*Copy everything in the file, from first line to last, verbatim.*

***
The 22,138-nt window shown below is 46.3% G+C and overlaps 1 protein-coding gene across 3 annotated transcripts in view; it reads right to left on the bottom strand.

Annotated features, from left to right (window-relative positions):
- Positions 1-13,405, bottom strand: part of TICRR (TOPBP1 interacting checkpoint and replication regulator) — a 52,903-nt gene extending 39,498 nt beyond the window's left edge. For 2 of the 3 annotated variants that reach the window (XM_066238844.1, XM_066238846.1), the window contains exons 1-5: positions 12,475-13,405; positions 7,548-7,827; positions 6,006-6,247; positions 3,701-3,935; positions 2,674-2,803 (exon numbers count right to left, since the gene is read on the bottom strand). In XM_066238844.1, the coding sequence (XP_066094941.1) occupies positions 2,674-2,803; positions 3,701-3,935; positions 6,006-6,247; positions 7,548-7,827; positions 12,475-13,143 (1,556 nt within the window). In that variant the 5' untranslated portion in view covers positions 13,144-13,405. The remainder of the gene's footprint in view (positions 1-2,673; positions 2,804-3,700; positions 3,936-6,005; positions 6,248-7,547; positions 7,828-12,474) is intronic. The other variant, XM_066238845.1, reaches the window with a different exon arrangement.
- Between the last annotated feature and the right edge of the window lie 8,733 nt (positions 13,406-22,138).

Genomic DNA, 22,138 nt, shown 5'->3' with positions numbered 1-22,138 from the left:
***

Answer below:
The 22,138-nt window shown below is 46.3% G+C and overlaps 1 protein-coding gene across 3 annotated transcripts in view; it reads right to left on the bottom strand.

Annotated features, from left to right (window-relative positions):
- Positions 1-13,405, bottom strand: part of TICRR (TOPBP1 interacting checkpoint and replication regulator) — a 52,903-nt gene extending 39,498 nt beyond the window's left edge. For 2 of the 3 annotated variants that reach the window (XM_066238844.1, XM_066238846.1), the window contains exons 1-5: positions 12,475-13,405; positions 7,548-7,827; positions 6,006-6,247; positions 3,701-3,935; positions 2,674-2,803 (exon numbers count right to left, since the gene is read on the bottom strand). In XM_066238844.1, the coding sequence (XP_066094941.1) occupies positions 2,674-2,803; positions 3,701-3,935; positions 6,006-6,247; positions 7,548-7,827; positions 12,475-13,143 (1,556 nt within the window). In that variant the 5' untranslated portion in view covers positions 13,144-13,405. The remainder of the gene's footprint in view (positions 1-2,673; positions 2,804-3,700; positions 3,936-6,005; positions 6,248-7,547; positions 7,828-12,474) is intronic. The other variant, XM_066238845.1, reaches the window with a different exon arrangement.
- Between the last annotated feature and the right edge of the window lie 8,733 nt (positions 13,406-22,138).

Genomic DNA, 22,138 nt, shown 5'->3' with positions numbered 1-22,138 from the left: